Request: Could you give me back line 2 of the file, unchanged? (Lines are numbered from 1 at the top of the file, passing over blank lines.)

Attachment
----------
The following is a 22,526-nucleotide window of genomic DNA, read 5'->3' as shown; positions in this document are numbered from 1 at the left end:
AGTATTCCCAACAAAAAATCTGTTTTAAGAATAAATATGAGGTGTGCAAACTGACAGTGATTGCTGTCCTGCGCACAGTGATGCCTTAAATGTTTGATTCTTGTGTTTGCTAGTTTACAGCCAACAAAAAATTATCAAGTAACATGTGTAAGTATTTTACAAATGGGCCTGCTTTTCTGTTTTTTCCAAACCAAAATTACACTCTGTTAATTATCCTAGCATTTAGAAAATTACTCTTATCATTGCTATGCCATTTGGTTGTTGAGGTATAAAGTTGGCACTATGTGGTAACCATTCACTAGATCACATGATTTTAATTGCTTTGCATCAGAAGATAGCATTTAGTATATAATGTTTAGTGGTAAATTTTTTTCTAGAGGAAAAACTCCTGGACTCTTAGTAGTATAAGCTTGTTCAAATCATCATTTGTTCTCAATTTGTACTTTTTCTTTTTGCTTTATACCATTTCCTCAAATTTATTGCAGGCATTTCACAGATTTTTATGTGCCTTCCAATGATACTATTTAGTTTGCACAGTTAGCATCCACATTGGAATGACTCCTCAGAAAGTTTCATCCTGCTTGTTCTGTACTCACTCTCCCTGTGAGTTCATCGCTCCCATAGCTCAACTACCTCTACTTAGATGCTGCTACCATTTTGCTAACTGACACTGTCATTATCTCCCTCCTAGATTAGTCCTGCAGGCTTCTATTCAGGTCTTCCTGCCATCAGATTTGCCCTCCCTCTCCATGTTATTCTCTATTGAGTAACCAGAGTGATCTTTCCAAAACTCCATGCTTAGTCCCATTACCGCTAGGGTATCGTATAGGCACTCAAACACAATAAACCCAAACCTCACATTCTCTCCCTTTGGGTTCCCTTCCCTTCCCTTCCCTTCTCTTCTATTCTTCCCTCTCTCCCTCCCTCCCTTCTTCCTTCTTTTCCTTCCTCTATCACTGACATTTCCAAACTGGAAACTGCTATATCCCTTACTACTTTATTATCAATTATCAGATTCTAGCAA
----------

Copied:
AGTATTCCCAACAAAAAATCTGTTTTAAGAATAAATATGAGGTGTGCAAACTGACAGTGATTGCTGTCCTGCGCACAGTGATGCCTTAAATGTTTGATTCTTGTGTTTGCTAGTTTACAGCCAACAAAAAATTATCAAGTAACATGTGTAAGTATTTTACAAATGGGCCTGCTTTTCTGTTTTTTCCAAACCAAAATTACACTCTGTTAATTATCCTAGCATTTAGAAAATTACTCTTATCATTGCTATGCCATTTGGTTGTTGAGGTATAAAGTTGGCACTATGTGGTAACCATTCACTAGATCACATGATTTTAATTGCTTTGCATCAGAAGATAGCATTTAGTATATAATGTTTAGTGGTAAATTTTTTTCTAGAGGAAAAACTCCTGGACTCTTAGTAGTATAAGCTTGTTCAAATCATCATTTGTTCTCAATTTGTACTTTTTCTTTTTGCTTTATACCATTTCCTCAAATTTATTGCAGGCATTTCACAGATTTTTATGTGCCTTCCAATGATACTATTTAGTTTGCACAGTTAGCATCCACATTGGAATGACTCCTCAGAAAGTTTCATCCTGCTTGTTCTGTACTCACTCTCCCTGTGAGTTCATCGCTCCCATAGCTCAACTACCTCTACTTAGATGCTGCTACCATTTTGCTAACTGACACTGTCATTATCTCCCTCCTAGATTAGTCCTGCAGGCTTCTATTCAGGTCTTCCTGCCATCAGATTTGCCCTCCCTCTCCATGTTATTCTCTATTGAGTAACCAGAGTGATCTTTCCAAAACTCCATGCTTAGTCCCATTACCGCTAGGGTATCGTATAGGCACTCAAACACAATAAACCCAAACCTCACATTCTCTCCCTTTGGGTTCCCTTCCCTTCCCTTCCCTTCTCTTCTATTCTTCCCTCTCTCCCTCCCTCCCTTCTTCCTTCTTTTCCTTCCTCTATCACTGACATTTCCAAACTGGAAACTGCTATATCCCTTACTACTTTATTATCAATTATCAGATTCTAGCAA